Understanding Weather – not predicting – 15 March 2013
There is a considerable need for greater detail in daily weather charts. Computer models are faced with blank areas on both surface and upper air charts. These lacunae are filled in from satellite images which are based on specific programmed assumptions. The results often, are not accurate.
This last week gave a good example.
For most of this season, the weather was dominated by an out-of-place middle layer anticyclonic core extending across the South Atlantic, bringing in cold dry air from the south. Any lower moisture input could make precious little convective effect on this upper presence. Future outlooks presented a more promising situation regarding air flow and moister input but this did not materialise and rainfall across the country remained far below normal.
So what went astray?
Across the southern hemisphere, charts show surface anticyclonic cells ranging from some 35oS to the 45oS latitudes regularly, but not for the South Atlantic. The overall explanation appears complex. It varies from the rest of the hemispheric pattern, it is equally variant from the northern hemisphere, too.
Can we investigate the equatorial Pacific? Sea surface temperatures are now in a positive, warm, range which, from past experience, provides similarities to the current patterns in our upper middle skies.
Such an overall season has provided a similar range with the early, quite widespread, rains. There were some heavier falls across the far north: Okongo’s 88mm this last Sunday was the best. Some rain fell across the Cuvelai Delta, but an efundja appears limited. Some rain also fell in a broad band from north to south over the edge of the escarpment more or less midway between Windhoek and Walvis Bay.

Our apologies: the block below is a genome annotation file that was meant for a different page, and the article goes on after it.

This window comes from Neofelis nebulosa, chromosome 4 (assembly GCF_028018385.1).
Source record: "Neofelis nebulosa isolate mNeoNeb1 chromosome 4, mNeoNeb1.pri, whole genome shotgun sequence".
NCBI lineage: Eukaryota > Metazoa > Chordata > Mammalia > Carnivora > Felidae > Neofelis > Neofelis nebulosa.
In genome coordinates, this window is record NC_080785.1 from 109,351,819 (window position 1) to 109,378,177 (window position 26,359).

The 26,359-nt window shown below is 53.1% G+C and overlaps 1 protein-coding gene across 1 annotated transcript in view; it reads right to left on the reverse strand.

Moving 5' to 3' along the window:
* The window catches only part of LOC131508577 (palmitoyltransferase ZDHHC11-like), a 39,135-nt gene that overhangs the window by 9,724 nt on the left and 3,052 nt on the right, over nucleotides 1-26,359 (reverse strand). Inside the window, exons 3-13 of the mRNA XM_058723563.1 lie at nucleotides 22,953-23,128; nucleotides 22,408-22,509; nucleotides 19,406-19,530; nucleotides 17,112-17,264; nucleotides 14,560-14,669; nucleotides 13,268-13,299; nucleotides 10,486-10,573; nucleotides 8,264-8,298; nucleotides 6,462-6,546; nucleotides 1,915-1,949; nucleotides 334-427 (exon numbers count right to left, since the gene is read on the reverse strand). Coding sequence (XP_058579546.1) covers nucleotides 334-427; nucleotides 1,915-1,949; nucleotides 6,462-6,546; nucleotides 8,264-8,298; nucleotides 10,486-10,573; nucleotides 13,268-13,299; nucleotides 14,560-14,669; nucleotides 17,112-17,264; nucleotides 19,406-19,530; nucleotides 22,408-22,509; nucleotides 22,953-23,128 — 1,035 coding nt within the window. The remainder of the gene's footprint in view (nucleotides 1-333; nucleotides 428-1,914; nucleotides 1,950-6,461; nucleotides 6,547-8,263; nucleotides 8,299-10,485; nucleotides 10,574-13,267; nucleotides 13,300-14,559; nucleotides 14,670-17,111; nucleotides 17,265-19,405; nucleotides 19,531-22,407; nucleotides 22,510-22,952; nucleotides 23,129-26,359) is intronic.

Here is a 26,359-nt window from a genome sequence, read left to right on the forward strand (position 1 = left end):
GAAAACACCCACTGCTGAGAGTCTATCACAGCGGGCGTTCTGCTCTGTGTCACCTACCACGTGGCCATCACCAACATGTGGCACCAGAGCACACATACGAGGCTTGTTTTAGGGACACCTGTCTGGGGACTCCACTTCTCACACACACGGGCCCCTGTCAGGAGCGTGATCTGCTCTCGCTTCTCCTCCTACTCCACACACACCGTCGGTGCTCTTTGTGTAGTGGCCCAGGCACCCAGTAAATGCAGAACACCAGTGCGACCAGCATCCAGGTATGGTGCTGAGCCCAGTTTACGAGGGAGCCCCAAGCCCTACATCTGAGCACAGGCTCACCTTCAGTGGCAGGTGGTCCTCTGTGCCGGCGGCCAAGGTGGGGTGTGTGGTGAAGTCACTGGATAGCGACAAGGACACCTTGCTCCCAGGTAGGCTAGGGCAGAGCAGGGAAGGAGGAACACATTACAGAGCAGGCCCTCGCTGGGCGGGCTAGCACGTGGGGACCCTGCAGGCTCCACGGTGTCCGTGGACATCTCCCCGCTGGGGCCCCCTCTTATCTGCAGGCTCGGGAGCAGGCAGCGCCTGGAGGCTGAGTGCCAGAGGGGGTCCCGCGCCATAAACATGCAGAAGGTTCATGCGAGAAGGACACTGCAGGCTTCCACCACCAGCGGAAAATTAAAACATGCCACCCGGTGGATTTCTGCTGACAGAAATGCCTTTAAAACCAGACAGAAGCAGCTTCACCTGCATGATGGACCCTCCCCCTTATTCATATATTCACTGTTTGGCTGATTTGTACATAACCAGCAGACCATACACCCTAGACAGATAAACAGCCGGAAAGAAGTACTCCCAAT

Otherwise, in this last week, the perceived fulfilment of last week’s outlook did not materialise as the high pressure core renewed as much above Namibia as anywhere else.
The overall state of the season is matching the driest ranges on record so far. The patchy, spasmodic results have all the dry, ENSO-style, qualities as their hallmark.
The outlook across the southern ocean remains unconvincing. A passing anticyclonic core at surface and between 35 and 40oS passes quickly by the weekend, but is limited in its ability to advect moist air to the interior.
Its quick departure sees a new vortex system control west wind flows across the Cape coastal latitudes into the new week as the middle levels keep to a dry air core for the next few days. The rainfall prospect diminishes accordingly.
The adjacent prospect sees a retreat of the active Inter-Tropical Convergence Zone further northward. The ability to tap this and advect deep levels to displace the intense dry upper pattern does not appear from the current charts and their outlooks for our part of the hemisphere. Yet, it deserves noting, the overall southern hemisphere patterns remain in their more southerly course, La Nina-style, with moist maritime advection accompanied by a deeper inflow across the southern hemisphere generally (other than above us!): More observational detail is truly required.